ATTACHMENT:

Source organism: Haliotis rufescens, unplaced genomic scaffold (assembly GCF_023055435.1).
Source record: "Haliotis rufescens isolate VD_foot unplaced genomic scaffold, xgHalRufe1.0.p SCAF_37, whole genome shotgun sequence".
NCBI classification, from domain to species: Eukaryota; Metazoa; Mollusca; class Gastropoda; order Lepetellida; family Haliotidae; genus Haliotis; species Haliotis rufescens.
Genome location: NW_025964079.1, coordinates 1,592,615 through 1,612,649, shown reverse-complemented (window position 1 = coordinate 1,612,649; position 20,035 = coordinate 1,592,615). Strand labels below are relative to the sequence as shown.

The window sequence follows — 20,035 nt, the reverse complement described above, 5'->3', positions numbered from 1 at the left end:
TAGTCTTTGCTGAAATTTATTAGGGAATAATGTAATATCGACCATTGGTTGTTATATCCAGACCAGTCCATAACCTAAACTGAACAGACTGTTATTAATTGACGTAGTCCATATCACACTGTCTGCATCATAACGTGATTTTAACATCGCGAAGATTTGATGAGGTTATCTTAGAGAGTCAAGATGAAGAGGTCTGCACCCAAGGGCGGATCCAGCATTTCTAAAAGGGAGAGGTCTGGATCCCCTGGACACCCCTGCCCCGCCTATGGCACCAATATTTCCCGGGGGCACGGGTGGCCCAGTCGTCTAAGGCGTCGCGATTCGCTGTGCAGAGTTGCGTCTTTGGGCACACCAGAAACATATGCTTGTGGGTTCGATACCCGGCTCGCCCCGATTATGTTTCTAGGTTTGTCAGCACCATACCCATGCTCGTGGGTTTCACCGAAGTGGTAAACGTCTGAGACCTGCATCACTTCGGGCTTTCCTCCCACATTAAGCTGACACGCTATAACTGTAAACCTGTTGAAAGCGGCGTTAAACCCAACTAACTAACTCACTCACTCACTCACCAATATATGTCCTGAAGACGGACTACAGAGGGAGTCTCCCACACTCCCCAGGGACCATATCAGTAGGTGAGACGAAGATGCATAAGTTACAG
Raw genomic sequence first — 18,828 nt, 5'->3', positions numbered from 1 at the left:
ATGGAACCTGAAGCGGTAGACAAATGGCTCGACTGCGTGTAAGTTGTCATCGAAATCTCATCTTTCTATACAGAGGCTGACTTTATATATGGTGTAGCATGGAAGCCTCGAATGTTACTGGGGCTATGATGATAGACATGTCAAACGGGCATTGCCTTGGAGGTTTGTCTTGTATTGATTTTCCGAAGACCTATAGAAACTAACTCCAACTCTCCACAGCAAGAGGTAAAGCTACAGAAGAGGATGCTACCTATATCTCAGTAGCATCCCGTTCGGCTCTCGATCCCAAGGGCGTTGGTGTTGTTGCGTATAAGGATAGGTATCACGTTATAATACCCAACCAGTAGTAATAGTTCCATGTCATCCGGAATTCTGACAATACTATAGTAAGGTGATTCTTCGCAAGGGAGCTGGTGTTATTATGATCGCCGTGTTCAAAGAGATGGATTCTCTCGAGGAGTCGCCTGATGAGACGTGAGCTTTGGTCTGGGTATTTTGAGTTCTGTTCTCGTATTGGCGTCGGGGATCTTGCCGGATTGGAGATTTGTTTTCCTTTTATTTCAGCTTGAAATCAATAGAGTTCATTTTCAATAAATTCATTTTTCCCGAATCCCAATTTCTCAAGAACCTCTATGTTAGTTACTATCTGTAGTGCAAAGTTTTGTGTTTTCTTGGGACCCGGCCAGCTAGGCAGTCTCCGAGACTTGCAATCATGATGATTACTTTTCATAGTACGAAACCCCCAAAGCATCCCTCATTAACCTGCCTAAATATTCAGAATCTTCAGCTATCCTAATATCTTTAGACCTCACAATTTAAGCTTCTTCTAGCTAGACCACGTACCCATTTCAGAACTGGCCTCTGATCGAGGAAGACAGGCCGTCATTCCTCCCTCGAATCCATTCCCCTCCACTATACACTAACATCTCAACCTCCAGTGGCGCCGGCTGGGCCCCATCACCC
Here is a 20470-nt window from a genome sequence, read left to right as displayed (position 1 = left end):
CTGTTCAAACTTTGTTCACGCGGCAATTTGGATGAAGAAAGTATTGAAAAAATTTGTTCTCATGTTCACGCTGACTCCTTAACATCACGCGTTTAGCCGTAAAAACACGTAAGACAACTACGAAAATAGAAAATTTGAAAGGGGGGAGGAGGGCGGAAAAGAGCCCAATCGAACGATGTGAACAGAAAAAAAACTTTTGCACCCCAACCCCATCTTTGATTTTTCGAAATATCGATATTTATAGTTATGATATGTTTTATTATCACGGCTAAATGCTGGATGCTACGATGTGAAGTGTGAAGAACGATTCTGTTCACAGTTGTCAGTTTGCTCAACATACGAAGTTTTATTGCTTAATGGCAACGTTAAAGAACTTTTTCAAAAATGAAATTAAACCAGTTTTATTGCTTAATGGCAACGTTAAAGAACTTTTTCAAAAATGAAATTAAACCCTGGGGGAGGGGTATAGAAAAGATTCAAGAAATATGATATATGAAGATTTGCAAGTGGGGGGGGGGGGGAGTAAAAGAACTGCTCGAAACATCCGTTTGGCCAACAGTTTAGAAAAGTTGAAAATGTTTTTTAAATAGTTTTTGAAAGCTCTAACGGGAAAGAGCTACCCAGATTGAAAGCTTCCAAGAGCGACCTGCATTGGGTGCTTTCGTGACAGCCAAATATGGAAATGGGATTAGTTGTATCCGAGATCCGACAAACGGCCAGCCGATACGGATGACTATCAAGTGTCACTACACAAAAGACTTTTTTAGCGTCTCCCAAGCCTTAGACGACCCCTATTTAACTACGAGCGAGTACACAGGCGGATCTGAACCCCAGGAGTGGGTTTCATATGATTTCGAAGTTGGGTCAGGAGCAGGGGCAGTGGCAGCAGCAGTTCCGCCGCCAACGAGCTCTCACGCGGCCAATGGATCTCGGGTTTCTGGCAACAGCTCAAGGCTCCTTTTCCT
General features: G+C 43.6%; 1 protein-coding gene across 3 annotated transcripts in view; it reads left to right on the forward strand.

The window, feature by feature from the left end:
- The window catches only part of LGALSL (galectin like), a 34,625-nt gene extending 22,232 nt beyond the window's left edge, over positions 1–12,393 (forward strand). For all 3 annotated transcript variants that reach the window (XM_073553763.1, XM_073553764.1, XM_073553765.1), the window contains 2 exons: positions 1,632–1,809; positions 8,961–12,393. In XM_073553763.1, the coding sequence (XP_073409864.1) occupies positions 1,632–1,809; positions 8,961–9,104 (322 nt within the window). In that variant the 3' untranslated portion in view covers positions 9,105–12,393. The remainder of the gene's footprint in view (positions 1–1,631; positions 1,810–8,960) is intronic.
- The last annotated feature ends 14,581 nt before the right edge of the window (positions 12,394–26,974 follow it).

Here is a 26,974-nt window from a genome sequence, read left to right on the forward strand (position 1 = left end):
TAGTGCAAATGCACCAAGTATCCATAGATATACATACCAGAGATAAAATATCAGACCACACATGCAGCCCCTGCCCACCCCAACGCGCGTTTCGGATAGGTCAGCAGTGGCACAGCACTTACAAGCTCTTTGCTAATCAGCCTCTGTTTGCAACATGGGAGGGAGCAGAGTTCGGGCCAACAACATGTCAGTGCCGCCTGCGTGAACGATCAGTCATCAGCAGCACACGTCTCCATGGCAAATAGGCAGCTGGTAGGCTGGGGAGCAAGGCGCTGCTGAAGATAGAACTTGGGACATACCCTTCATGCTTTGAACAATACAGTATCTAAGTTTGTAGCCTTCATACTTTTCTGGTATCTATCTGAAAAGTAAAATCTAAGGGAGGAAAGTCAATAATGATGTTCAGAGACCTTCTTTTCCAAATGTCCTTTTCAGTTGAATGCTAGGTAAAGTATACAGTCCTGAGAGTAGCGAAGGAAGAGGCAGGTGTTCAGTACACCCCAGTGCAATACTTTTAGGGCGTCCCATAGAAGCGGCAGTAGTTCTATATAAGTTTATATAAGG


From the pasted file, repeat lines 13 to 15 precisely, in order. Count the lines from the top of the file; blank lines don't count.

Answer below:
- The window catches only part of LGALSL (galectin like), a 34,625-nt gene extending 22,232 nt beyond the window's left edge, over positions 1–12,393 (forward strand). For all 3 annotated transcript variants that reach the window (XM_073553763.1, XM_073553764.1, XM_073553765.1), the window contains 2 exons: positions 1,632–1,809; positions 8,961–12,393. In XM_073553763.1, the coding sequence (XP_073409864.1) occupies positions 1,632–1,809; positions 8,961–9,104 (322 nt within the window). In that variant the 3' untranslated portion in view covers positions 9,105–12,393. The remainder of the gene's footprint in view (positions 1–1,631; positions 1,810–8,960) is intronic.
- The last annotated feature ends 14,581 nt before the right edge of the window (positions 12,394–26,974 follow it).

Here is a 26,974-nt window from a genome sequence, read left to right on the forward strand (position 1 = left end):